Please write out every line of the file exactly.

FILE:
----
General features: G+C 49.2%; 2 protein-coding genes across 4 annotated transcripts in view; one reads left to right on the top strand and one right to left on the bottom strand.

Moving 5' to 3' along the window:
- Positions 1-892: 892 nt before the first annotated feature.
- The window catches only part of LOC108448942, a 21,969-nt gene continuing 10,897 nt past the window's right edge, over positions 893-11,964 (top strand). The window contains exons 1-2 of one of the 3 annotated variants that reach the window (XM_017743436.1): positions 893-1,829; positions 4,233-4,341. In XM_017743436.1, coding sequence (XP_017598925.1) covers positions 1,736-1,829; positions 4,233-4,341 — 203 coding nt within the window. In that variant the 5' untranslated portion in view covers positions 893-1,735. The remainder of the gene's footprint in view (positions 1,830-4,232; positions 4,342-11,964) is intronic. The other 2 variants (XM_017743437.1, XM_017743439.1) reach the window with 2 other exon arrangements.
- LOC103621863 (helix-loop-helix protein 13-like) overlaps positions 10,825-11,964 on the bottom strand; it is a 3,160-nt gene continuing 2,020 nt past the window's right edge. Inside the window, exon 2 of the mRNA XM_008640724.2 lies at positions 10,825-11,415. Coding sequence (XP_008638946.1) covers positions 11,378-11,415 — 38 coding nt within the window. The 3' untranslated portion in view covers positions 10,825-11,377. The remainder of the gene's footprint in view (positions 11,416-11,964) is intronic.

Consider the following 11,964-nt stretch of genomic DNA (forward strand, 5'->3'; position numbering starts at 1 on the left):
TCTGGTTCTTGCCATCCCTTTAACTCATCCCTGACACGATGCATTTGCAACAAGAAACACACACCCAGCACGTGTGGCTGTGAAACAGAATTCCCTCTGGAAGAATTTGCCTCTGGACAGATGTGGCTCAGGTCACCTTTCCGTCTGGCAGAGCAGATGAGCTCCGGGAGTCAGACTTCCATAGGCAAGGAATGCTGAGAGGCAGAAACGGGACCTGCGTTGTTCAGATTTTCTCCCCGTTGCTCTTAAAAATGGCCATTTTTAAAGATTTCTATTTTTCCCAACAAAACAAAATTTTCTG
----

General features: G+C 49.2%; 2 protein-coding genes across 4 annotated transcripts in view; one reads left to right on the top strand and one right to left on the bottom strand.

Moving 5' to 3' along the window:
- Positions 1-892: 892 nt before the first annotated feature.
- The window catches only part of LOC108448942, a 21,969-nt gene continuing 10,897 nt past the window's right edge, over positions 893-11,964 (top strand). The window contains exons 1-2 of one of the 3 annotated variants that reach the window (XM_017743436.1): positions 893-1,829; positions 4,233-4,341. In XM_017743436.1, coding sequence (XP_017598925.1) covers positions 1,736-1,829; positions 4,233-4,341 — 203 coding nt within the window. In that variant the 5' untranslated portion in view covers positions 893-1,735. The remainder of the gene's footprint in view (positions 1,830-4,232; positions 4,342-11,964) is intronic. The other 2 variants (XM_017743437.1, XM_017743439.1) reach the window with 2 other exon arrangements.
- LOC103621863 (helix-loop-helix protein 13-like) overlaps positions 10,825-11,964 on the bottom strand; it is a 3,160-nt gene continuing 2,020 nt past the window's right edge. Inside the window, exon 2 of the mRNA XM_008640724.2 lies at positions 10,825-11,415. Coding sequence (XP_008638946.1) covers positions 11,378-11,415 — 38 coding nt within the window. The 3' untranslated portion in view covers positions 10,825-11,377. The remainder of the gene's footprint in view (positions 11,416-11,964) is intronic.

Consider the following 11,964-nt stretch of genomic DNA (forward strand, 5'->3'; position numbering starts at 1 on the left):
TCTGGTTCTTGCCATCCCTTTAACTCATCCCTGACACGATGCATTTGCAACAAGAAACACACACCCAGCACGTGTGGCTGTGAAACAGAATTCCCTCTGGAAGAATTTGCCTCTGGACAGATGTGGCTCAGGTCACCTTTCCGTCTGGCAGAGCAGATGAGCTCCGGGAGTCAGACTTCCATAGGCAAGGAATGCTGAGAGGCAGAAACGGGACCTGCGTTGTTCAGATTTTCTCCCCGTTGCTCTTAAAAATGGCCATTTTTAAAGATTTCTATTTTTCCCAACAAAACAAAATTTTCTG